Discussion in 'Academy/Military News' started by scoutpilot, Jan 14, 2019.
This story is no surprises to anyone that has been on the bridge of a ship.
(My shipboard time was limited to Midshipman cruises, and even I could have predicted the results of the investigation).
These type of "accidents" don't just happen, they are almost always the result of a breakdown in a system that has a number of checks and balances built in. I am usually critical of military bringing criminal charges against personnel that are just trying to do their jobs, but this is one of those cases where heads have to roll. (I haven't checked..but suspect they already have)
The article and report is scathing in regards to the command climate on the Fitz. The same flag officers who surely wagged their fingers at Charlie Oscar for running a jacked up ship should also be held to account. Colliding warships, plural, like we've had recently indicate a systemic problem. I read awhile back that the Academy stopped teaching the sextant but has since brought it back. The lack of respect for old school seamanship and the reliance on electronics contributed to this collision. The Mikomoto Shima traffic separation scheme is one of the world's busiest sea lanes. Poor command climate or not, and even if the OOD didn't trust the info from CIC, what about the radar repeater on the bridge? The OOD, JOOD, and QMOW are responsible for tracking all contacts.
A little on the comment about the Fitz having no Chief Quartermaster. Of the four ships in which I was ship's company, not one had a QMC except for when QM1 Jackson and I went through initiation together. It is not uncommon for small boys to have several ratings with a PO1 as the senior in their rating. The CO and or XO not being on the bridge during this transit is inexcusable. I don't believe the "tired crew" excuse. Sailors and officers must go without sleep at times. The dysfunctional CPO Mess is a huge contributor to this. Chiefs don't run the navy but make the navy run. On this night they helped make it run into a large merchantman. I'm very embarrassed for them and also for the Surface Navy. The world's best Navy is better than this.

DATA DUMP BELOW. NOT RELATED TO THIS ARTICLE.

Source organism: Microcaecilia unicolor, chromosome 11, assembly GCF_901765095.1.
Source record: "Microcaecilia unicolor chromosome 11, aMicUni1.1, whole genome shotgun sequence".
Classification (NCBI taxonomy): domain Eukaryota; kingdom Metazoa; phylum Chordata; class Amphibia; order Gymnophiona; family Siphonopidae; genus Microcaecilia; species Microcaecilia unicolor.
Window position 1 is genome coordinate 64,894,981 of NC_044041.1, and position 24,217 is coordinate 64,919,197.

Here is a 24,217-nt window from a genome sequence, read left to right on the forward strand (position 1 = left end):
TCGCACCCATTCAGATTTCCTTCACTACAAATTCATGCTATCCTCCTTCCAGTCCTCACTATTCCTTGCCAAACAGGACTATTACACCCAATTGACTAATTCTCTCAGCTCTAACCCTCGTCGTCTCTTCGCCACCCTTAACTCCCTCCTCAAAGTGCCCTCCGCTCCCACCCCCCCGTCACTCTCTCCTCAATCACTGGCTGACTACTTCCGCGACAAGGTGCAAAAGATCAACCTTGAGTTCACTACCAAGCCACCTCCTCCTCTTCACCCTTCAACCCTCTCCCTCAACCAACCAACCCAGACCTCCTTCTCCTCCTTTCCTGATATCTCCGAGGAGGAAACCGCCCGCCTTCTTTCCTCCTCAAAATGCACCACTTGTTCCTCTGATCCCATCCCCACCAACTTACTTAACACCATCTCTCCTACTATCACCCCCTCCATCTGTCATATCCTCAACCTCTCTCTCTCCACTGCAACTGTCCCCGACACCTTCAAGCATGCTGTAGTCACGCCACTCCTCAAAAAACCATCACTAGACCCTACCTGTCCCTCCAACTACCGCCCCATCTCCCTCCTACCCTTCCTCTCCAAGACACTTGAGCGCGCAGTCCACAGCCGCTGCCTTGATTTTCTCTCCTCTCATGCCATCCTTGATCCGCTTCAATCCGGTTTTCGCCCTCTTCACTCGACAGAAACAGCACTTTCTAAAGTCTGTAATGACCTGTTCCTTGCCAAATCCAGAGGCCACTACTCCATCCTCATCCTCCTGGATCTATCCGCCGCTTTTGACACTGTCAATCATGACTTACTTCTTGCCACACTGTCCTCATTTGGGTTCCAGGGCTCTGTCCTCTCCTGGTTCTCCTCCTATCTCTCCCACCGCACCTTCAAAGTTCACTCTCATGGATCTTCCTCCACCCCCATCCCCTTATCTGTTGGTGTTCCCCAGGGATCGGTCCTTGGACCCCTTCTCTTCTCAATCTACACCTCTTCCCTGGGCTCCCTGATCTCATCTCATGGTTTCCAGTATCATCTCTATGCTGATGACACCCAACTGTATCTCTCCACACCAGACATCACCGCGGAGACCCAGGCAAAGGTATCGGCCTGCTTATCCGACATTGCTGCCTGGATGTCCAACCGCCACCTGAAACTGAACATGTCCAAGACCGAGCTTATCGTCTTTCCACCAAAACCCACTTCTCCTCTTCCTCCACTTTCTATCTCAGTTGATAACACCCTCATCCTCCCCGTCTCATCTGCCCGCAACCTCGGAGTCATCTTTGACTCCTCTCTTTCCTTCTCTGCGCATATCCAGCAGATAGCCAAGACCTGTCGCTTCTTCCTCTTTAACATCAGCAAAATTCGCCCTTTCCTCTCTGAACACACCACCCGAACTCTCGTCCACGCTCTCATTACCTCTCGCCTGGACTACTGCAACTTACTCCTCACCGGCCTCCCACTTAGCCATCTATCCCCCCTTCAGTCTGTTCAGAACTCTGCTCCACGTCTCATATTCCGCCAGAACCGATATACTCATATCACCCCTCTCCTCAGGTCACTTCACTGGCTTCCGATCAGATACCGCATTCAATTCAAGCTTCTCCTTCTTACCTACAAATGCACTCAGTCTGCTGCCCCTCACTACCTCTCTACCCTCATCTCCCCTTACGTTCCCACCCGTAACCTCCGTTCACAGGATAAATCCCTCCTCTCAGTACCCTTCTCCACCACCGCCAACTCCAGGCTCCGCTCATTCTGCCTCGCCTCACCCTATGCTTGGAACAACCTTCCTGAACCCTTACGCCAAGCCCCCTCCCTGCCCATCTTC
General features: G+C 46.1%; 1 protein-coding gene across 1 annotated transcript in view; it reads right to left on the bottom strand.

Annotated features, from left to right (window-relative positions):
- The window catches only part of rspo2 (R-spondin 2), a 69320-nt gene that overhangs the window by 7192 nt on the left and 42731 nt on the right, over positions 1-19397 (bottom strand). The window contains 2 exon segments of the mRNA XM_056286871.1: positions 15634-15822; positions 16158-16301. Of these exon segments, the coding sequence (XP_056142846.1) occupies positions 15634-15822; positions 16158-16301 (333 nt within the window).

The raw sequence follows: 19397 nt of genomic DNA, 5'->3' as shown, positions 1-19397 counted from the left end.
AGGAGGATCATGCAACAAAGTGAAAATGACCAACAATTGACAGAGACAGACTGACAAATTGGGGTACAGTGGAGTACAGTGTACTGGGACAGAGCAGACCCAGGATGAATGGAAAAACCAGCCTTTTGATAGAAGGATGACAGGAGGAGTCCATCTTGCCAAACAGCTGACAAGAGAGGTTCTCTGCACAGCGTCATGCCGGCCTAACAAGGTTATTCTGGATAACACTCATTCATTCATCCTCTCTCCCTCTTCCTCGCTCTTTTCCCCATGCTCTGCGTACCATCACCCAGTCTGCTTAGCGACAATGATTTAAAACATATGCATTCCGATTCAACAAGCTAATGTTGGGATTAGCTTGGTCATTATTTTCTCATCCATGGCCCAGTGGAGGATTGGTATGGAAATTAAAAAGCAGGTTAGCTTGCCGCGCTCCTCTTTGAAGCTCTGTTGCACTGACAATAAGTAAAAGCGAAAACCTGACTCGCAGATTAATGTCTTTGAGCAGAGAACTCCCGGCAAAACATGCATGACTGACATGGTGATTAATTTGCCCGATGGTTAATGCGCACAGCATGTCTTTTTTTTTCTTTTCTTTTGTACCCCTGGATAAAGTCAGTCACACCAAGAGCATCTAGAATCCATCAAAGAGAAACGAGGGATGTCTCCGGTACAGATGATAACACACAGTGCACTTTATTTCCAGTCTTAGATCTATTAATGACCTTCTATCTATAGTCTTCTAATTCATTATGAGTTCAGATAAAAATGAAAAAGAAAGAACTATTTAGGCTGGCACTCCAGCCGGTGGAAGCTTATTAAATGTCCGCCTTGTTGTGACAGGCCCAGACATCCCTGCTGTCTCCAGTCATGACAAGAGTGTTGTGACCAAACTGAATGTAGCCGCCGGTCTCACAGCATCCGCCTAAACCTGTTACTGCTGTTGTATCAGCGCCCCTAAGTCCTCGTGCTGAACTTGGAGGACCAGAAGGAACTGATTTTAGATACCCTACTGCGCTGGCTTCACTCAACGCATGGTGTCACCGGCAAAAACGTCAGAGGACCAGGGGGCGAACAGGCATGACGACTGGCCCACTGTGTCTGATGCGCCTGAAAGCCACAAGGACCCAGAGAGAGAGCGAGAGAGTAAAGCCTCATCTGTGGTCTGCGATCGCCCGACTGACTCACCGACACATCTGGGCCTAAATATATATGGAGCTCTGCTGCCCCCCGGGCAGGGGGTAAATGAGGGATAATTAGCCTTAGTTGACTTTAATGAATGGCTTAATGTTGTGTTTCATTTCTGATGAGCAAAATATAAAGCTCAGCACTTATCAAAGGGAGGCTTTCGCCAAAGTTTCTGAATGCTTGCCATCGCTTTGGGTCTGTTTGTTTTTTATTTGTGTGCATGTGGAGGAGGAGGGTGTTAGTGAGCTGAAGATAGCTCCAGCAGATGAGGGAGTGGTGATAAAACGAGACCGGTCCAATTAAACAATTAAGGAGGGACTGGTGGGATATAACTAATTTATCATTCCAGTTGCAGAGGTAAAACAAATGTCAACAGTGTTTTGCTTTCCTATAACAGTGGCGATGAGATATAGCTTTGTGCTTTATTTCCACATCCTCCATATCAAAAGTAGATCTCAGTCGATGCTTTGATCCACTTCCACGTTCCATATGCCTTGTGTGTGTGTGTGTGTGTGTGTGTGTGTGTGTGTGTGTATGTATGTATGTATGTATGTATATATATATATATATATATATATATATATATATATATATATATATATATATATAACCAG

ADM Arleigh Burke is twirling in his grave at Hospital Point at USNA.
Cascading problems of culture, training and basic seamanship across, up, down and sideways. The issues extend upward too - if another ship’s officers struggle with Rules of the Road, and there is a trend in collisions and near-misses, what does that say about Fleet oversight and prioritization.
As one of my first bosses used to say, “Ensign, you might have some good reasons, but there is NO (creative string of f-centered words) EXCUSE.”
It breaks my heart to know sailors died for no good reason, and in a horrible manner.
What amazed me was when they tested the sailors on the ship they didnt know the answers and was even worse was when they tested other ships, the results were the same. I would hope that they dont charge people who werent trained properly
As a senior Surface Warfare Officer, qualified OOD, TAO, CIC Watch Officer and Navigator, I will tell you that while the Rules of the Road test sounds very bad, it is kind of a red herring here and perhaps obscures the real issue here. Although the lack of rest, difficult schedule and equipment issues make the job more difficult, the 800 pound elephant in the room is the absolute lack of awareness by the watch teams of what was around and even more shocking is the reluctance to communicate between the OOD and TAO or for that matter, the Bridge and CIC. The TAO was sitting on her watch station doing her REGULAR JOB instead of maintaining situational awareness. This was a Department Head and even though, she was not the OOD, I would expect her to provide leadership and guidance to the OOD. The OOD MUST get out and look around from the bridge wings from time to time and also MUST ensure that the Lookouts are alert and reporting ships that are around them. The CIC Watch MUST be watching for traffic, especially in restricted waters/traffic separation scheme. The Bridge and CIC MUST be alert to what is going on round the ship at all times and BOTH need to not only be alert but also be communicating what is happening with the other watch station.